As for staff and setup, the convention seemed much more organized and much easier to get around in then it had been last year. We had arrived early afternoon on Friday and the pre-registration wait for us at that hour was all of ten minutes. The staff’s efficiency and addition of more registers helped the line move swift and efficiently. Even the usually long registration line on Saturday was taken care of constantly by staff and security to make sure people stayed straight, did not block doorways, and also kept them tight against the wall so normal walkers were not mixed up with the stander. This was an issue I had constantly when passing the line the year before. They also seemed to do so without screaming every two minutes, which became the convention’s soundtrack in 2011: “form a single line” over and over again. Staff in general seemed a lot less stressed, were less bitter than the year before, and were calm and coordinated when faced with issues. This of course only counts the staff and security members I encountered.

There were far more people in costumes than the year before with a larger variety of fandoms as well. Although it is considered normal now to have a heavy influx of Hetalia, Bleach, Naruto, and especially Homestuck at conventions within the last year, there were still rather large groups with organized photo shoots throughout the convention hall. Although myself and Ross spend most of our time wandering, we were able to see, photograph, or participate in a few large photo shoots. This included Pokémon, Resident Evil, Silent Hill, Inuyasha, Sailor Moon, and Durarara!! What was also very nice was the acceptance by relaxing attendees who offered to make room in order to allow the larger groups of cosplayers to have space to work for upcoming photo shoots. This had been a problem that continuously comes up in larger cons I’ve attended, such as Otakon, AnimeNEXT, and Youmacon. Overall, the cosplay community at the convention seemed to have grown within the past year. Though there weren’t many cosplayers of ‘insane’ caliber with massive outfits, props or details, there were still more than the token closet costumes. The overflow of the same fandom in every direction and costumes seemed better constructed and less haphazard.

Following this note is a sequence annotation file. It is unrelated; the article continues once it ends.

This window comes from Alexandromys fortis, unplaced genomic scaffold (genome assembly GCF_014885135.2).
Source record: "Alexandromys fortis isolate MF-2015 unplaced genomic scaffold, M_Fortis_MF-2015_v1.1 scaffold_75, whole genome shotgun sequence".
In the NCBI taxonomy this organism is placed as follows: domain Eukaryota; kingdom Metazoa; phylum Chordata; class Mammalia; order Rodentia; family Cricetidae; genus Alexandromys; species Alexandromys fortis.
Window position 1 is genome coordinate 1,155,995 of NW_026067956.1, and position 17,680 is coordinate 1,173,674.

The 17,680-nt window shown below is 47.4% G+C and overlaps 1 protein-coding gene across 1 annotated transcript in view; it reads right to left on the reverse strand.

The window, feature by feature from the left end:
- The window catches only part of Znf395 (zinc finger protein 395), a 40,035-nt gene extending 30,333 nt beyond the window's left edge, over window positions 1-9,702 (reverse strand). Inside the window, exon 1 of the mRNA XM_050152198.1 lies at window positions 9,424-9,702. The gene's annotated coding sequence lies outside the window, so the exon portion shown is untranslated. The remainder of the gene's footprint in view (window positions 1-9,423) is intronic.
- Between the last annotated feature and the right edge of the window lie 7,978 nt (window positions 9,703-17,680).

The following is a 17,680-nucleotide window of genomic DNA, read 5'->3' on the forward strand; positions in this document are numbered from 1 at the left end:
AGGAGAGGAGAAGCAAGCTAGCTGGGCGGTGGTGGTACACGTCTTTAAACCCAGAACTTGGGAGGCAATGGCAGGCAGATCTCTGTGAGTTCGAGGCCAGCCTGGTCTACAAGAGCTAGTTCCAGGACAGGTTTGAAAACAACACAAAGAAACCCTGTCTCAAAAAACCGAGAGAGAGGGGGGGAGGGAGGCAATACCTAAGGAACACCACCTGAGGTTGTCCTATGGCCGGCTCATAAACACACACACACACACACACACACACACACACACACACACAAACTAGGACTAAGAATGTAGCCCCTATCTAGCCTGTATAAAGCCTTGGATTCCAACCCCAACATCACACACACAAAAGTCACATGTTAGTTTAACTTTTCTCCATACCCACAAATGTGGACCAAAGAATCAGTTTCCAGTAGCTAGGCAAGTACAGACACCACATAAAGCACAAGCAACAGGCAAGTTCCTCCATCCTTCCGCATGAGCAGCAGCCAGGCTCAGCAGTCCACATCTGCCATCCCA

One of the photo shoots I participated in was the Pokémon shoot. Initially this had been set up at the bottom of the Atrium stairs on Friday night, where it was dark, crowded, and terrible for photos at that time. The person who had set it up also was a no-show, so most of us stood in the darkness in a crowded room waiting for someone who never appeared. After we had all been gathered by a person requesting photos of all the Pokémon, I threw in my hat for running the shoot and moved everyone towards the large space below the Dealer’s room. Though this is not the first Pokémon shoot I have run (or taken over), out of all of the shoots that I’ve run this was the most pleasant group to work with. They were very fun, excitable but easy quiet down to listen, creative, and overall just happy to be in a shoot with other people. Never before had I worked with a group so fun and still easy to control, and it was one of the best experiences I had the entire convention.

This year I was able to compete in the Masquerade craftsmanship contest, as well as participate in the Masquerade itself. Both events, which seem to historically be chaotic every year, were enjoyable and overly-frustrating all at once.